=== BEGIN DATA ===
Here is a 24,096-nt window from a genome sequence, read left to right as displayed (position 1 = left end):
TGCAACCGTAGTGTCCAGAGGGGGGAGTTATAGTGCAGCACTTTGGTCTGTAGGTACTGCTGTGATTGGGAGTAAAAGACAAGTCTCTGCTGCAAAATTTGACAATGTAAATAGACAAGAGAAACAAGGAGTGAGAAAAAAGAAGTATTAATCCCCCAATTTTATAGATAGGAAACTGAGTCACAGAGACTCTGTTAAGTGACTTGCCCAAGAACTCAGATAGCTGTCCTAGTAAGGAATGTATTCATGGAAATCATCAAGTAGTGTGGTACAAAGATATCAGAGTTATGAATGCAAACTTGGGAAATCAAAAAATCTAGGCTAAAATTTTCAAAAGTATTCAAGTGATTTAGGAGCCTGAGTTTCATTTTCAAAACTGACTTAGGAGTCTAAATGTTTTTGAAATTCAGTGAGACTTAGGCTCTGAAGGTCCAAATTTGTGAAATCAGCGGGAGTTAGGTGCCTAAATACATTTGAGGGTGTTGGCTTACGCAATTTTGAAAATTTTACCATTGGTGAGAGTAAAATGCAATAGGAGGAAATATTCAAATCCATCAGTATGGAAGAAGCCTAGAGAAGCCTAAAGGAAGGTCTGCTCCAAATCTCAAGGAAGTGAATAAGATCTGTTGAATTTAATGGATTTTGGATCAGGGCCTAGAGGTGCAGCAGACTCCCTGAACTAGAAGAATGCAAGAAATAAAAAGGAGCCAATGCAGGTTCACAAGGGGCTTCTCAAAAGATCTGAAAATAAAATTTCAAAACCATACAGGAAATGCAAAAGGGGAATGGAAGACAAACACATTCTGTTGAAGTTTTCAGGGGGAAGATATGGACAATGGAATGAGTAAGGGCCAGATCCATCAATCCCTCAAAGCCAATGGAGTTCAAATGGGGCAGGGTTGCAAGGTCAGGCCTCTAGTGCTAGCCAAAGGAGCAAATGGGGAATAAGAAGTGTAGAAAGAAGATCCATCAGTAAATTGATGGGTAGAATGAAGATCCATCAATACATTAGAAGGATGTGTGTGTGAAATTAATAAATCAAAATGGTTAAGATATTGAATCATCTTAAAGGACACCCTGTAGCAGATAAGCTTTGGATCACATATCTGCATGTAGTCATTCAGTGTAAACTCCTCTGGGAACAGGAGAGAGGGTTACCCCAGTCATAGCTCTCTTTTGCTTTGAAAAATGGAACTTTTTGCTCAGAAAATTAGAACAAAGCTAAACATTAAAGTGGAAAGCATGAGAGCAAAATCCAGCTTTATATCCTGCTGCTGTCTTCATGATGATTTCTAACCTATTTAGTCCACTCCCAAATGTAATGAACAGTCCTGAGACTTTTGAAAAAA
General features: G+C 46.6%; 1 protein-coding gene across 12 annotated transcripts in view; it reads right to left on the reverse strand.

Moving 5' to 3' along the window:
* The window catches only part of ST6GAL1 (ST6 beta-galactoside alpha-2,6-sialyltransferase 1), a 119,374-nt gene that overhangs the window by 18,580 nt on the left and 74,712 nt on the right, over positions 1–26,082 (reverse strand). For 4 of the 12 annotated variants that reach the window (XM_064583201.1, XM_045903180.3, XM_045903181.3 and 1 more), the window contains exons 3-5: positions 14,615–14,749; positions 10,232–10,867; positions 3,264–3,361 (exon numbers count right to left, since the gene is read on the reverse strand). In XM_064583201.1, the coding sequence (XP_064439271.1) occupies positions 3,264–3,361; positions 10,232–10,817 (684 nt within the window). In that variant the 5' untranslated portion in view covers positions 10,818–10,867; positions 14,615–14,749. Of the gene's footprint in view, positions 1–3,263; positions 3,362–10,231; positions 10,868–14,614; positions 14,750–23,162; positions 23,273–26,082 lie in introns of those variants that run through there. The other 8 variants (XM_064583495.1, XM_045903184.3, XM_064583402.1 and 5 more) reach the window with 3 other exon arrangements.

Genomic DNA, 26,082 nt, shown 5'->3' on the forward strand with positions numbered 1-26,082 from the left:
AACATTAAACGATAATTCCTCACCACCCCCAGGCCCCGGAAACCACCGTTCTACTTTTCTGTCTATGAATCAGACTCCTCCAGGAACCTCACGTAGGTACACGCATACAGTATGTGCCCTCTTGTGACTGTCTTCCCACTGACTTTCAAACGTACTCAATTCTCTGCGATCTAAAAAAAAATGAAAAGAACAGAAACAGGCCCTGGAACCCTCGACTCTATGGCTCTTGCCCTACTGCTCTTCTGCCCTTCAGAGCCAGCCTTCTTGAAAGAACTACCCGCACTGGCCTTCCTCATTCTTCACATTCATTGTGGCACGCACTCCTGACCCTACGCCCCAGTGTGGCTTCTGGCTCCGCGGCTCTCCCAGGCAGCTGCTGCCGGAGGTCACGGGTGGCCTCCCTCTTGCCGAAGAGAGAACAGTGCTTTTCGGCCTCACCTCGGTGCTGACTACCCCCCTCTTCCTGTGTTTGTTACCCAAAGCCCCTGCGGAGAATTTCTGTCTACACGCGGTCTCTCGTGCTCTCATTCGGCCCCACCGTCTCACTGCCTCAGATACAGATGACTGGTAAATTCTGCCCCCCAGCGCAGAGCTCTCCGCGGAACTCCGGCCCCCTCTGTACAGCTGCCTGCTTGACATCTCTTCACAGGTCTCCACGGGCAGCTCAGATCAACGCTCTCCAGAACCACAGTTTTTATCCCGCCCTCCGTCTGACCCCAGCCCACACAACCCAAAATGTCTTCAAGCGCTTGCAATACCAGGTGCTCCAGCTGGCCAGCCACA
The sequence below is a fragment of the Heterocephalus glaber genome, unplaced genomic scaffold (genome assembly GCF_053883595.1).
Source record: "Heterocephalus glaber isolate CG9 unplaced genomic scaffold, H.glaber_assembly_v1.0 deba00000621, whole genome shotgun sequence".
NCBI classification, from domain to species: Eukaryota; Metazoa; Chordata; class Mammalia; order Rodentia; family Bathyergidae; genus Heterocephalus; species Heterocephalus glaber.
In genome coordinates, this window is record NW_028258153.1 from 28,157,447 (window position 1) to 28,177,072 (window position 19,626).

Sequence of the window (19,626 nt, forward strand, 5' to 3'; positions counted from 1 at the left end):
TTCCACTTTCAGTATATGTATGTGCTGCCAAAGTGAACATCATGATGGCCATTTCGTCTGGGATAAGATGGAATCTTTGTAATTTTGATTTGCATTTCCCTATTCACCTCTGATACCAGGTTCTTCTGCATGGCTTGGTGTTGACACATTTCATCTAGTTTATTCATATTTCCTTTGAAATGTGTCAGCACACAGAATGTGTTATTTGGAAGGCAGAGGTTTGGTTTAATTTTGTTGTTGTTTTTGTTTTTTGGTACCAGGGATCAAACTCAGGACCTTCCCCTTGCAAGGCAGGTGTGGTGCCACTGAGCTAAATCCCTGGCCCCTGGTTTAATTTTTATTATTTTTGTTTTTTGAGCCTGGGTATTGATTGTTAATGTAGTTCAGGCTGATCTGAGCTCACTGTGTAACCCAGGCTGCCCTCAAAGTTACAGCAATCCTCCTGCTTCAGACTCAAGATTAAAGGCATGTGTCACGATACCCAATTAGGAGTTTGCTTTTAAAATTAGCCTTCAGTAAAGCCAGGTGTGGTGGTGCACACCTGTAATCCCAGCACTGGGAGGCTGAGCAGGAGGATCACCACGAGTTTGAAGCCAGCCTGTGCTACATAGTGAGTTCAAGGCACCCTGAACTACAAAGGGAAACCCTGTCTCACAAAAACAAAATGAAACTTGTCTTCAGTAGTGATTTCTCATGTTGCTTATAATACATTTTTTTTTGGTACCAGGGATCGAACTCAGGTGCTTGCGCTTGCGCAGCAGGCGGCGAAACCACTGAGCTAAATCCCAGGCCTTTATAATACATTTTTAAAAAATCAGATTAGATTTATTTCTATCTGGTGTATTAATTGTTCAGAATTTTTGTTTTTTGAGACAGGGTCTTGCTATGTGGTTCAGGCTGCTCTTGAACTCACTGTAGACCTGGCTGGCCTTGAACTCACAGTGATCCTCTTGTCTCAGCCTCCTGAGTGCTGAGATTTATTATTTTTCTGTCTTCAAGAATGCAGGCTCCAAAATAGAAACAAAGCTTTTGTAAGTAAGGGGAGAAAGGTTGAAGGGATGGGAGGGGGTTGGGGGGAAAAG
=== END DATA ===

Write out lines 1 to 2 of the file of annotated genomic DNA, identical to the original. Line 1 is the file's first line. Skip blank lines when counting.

Here is a 24,096-nt window from a genome sequence, read left to right as displayed (position 1 = left end):
TGCAACCGTAGTGTCCAGAGGGGGGAGTTATAGTGCAGCACTTTGGTCTGTAGGTACTGCTGTGATTGGGAGTAAAAGACAAGTCTCTGCTGCAAAATTTGACAATGTAAATAGACAAGAGAAACAAGGAGTGAGAAAAAAGAAGTATTAATCCCCCAATTTTATAGATAGGAAACTGAGTCACAGAGACTCTGTTAAGTGACTTGCCCAAGAACTCAGATAGCTGTCCTAGTAAGGAATGTATTCATGGAAATCATCAAGTAGTGTGGTACAAAGATATCAGAGTTATGAATGCAAACTTGGGAAATCAAAAAATCTAGGCTAAAATTTTCAAAAGTATTCAAGTGATTTAGGAGCCTGAGTTTCATTTTCAAAACTGACTTAGGAGTCTAAATGTTTTTGAAATTCAGTGAGACTTAGGCTCTGAAGGTCCAAATTTGTGAAATCAGCGGGAGTTAGGTGCCTAAATACATTTGAGGGTGTTGGCTTACGCAATTTTGAAAATTTTACCATTGGTGAGAGTAAAATGCAATAGGAGGAAATATTCAAATCCATCAGTATGGAAGAAGCCTAGAGAAGCCTAAAGGAAGGTCTGCTCCAAATCTCAAGGAAGTGAATAAGATCTGTTGAATTTAATGGATTTTGGATCAGGGCCTAGAGGTGCAGCAGACTCCCTGAACTAGAAGAATGCAAGAAATAAAAAGGAGCCAATGCAGGTTCACAAGGGGCTTCTCAAAAGATCTGAAAATAAAATTTCAAAACCATACAGGAAATGCAAAAGGGGAATGGAAGACAAACACATTCTGTTGAAGTTTTCAGGGGGAAGATATGGACAATGGAATGAGTAAGGGCCAGATCCATCAATCCCTCAAAGCCAATGGAGTTCAAATGGGGCAGGGTTGCAAGGTCAGGCCTCTAGTGCTAGCCAAAGGAGCAAATGGGGAATAAGAAGTGTAGAAAGAAGATCCATCAGTAAATTGATGGGTAGAATGAAGATCCATCAATACATTAGAAGGATGTGTGTGTGAAATTAATAAATCAAAATGGTTAAGATATTGAATCATCTTAAAGGACACCCTGTAGCAGATAAGCTTTGGATCACATATCTGCATGTAGTCATTCAGTGTAAACTCCTCTGGGAACAGGAGAGAGGGTTACCCCAGTCATAGCTCTCTTTTGCTTTGAAAAATGGAACTTTTTGCTCAGAAAATTAGAACAAAGCTAAACATTAAAGTGGAAAGCATGAGAGCAAAATCCAGCTTTATATCCTGCTGCTGTCTTCATGATGATTTCTAACCTATTTAGTCCACTCCCAAATGTAATGAACAGTCCTGAGACTTTTGAAAAAA